Instead, Cesare assumed the title of Duke of Modena and Reggio. Most of the Este treasures were spirited away by Cesare and moved with a large contingent of Este family members and hangers-on to Modena. Which solves the mystery of the missing artwork. As you can imagine, some of the Modenese were not pleased with the Ferrarese invasion, but Cesare masterfully managed to consolidate his power.

Construction of the Palazzo Ducale of Modena was begun in 1630, with an older medieval building at its core. While I’m not sure of the square footage, the new Este compound appears both larger and grander than the one left behind in Ferrara.

After Italy finally attained unity in 1861, the ducal art collections were moved to Palazzo dei Musei, formerly a hospice for the poor. The Estense Gallery was opened to the public in 1894.

Artists represented in the collection include Correggio, Tintoretto and Velazquez. Several amazingly ornate instruments indicate the Este family patronized the musical arts as well.

This collage shows the Ducal Palace (featured photo), some items from the museum and random sites in the historic center of Modena, the home of flavorful aged balsamic vinegar.

Postcard from Madrid, Spain: Mentioning a few more museums

A month in Madrid, and we never ran out of museums. Doing a round-up of a few remaining ones so you can see how inexhaustible the supply.

El Museo del Romanticismo is one of several house museums positioning art and collections as though the owners still were present. A glimpse into gender expectations was provided in the toy room: a display case of toy soldiers for boys, a dollhouse full of nuns for girls.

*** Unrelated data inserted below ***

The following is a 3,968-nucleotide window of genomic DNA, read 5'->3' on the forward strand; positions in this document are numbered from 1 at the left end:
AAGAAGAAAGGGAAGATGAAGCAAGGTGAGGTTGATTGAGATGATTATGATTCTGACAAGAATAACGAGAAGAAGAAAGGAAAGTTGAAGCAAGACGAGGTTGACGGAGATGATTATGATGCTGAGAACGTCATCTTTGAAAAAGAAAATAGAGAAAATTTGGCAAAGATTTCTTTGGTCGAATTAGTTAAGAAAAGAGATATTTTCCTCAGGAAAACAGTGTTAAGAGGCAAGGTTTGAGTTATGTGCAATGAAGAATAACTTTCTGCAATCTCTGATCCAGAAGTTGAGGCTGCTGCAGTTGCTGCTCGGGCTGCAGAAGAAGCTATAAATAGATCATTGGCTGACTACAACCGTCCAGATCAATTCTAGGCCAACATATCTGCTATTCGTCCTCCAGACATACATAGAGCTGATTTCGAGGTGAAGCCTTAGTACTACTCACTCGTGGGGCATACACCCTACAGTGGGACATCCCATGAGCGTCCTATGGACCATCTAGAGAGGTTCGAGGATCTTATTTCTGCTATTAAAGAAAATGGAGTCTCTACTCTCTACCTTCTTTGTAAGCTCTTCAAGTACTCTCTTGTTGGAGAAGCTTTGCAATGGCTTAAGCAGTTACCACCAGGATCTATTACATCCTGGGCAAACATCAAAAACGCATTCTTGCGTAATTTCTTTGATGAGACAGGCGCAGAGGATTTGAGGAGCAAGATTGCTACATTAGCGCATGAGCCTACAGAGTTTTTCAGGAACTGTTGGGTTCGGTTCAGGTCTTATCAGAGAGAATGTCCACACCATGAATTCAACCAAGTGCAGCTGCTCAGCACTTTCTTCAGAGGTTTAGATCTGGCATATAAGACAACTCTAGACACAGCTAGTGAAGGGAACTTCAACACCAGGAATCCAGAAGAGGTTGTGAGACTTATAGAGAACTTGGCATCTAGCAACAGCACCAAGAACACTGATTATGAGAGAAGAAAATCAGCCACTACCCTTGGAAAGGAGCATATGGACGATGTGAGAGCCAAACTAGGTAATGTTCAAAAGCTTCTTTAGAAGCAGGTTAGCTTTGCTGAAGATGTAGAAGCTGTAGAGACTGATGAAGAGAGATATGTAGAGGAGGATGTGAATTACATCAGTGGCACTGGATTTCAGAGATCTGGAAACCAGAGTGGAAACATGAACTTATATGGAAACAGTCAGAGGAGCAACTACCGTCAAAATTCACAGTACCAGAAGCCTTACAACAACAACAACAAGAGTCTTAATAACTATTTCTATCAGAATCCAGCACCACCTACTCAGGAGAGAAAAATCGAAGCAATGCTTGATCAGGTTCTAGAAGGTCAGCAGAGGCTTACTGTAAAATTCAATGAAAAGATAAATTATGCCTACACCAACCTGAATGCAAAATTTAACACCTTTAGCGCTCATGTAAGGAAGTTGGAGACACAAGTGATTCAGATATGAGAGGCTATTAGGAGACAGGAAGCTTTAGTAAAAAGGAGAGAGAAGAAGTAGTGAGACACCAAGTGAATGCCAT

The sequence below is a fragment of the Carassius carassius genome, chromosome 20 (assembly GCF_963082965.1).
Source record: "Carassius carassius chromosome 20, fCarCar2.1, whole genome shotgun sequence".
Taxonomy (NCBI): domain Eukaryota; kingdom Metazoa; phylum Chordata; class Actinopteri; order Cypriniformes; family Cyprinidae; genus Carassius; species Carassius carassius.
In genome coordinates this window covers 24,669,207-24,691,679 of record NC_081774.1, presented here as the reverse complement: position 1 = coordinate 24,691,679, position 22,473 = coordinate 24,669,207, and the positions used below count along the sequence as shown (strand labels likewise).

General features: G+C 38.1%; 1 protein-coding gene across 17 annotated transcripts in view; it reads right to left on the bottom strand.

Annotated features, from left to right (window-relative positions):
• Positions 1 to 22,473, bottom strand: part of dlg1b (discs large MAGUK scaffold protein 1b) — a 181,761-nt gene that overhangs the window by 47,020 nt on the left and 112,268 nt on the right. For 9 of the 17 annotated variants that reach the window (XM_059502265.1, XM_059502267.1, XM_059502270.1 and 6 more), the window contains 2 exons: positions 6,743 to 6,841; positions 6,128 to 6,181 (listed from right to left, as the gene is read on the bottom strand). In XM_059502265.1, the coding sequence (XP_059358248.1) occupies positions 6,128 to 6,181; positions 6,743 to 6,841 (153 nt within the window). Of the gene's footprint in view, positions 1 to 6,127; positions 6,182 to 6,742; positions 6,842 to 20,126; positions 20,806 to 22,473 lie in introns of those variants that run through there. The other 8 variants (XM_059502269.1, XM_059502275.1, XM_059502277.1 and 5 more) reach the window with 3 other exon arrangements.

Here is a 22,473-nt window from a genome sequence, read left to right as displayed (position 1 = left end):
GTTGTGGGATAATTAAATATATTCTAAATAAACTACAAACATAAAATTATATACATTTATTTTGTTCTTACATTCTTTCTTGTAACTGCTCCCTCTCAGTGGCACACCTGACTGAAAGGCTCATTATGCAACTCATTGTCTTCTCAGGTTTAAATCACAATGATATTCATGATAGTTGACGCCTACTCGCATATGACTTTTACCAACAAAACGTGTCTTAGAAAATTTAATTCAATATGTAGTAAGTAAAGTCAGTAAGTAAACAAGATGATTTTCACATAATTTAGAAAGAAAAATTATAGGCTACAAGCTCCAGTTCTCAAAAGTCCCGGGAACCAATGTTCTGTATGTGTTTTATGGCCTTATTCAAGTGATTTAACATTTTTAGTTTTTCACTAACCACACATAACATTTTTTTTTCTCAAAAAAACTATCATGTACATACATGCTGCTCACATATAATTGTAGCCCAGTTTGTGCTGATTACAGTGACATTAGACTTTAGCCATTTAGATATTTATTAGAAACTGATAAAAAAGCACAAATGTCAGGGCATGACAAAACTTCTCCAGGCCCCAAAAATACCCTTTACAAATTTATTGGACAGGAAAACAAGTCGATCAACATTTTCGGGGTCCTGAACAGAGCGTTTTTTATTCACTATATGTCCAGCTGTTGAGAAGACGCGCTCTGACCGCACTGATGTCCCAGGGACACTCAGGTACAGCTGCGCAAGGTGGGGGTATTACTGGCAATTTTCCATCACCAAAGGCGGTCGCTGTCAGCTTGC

The ballroom of Museo Cerralbo is over the top even for extravagant residences of the 19th century.

A glimpse into an artist’s life and work is provided in the Museo Sorolla. Joaquin Sorolla y Bastida (1863-1923) preferred to paint his subjects en plein air, trying to capture sunlight instead of artificial light.

Oh, and then there are Goya’s ceiling frescoes and his tomb in San Antonio de la Florida….

And a large collection of art resides in the Museum of the Royal Academy of Fine Arts of San Fernando, or Bellas Artes, because one reason Spain has produced such great artists is the country offered them support. Velazquez painted the royals; Picasso and Dali studied at the academy; and Goya was a director of the Bellas Artes. No photographs were allowed here, but the museum’s labels clearly indicate the politics of art. A Napoleonic tradition of systematically looting art was in play. Many of the pieces hanging on the walls of Bellas Artes are listed as having been retrieved from France after the final eviction of Joseph Bonaparte and the restoration of Ferdinand VII’s rule in the early 1800s.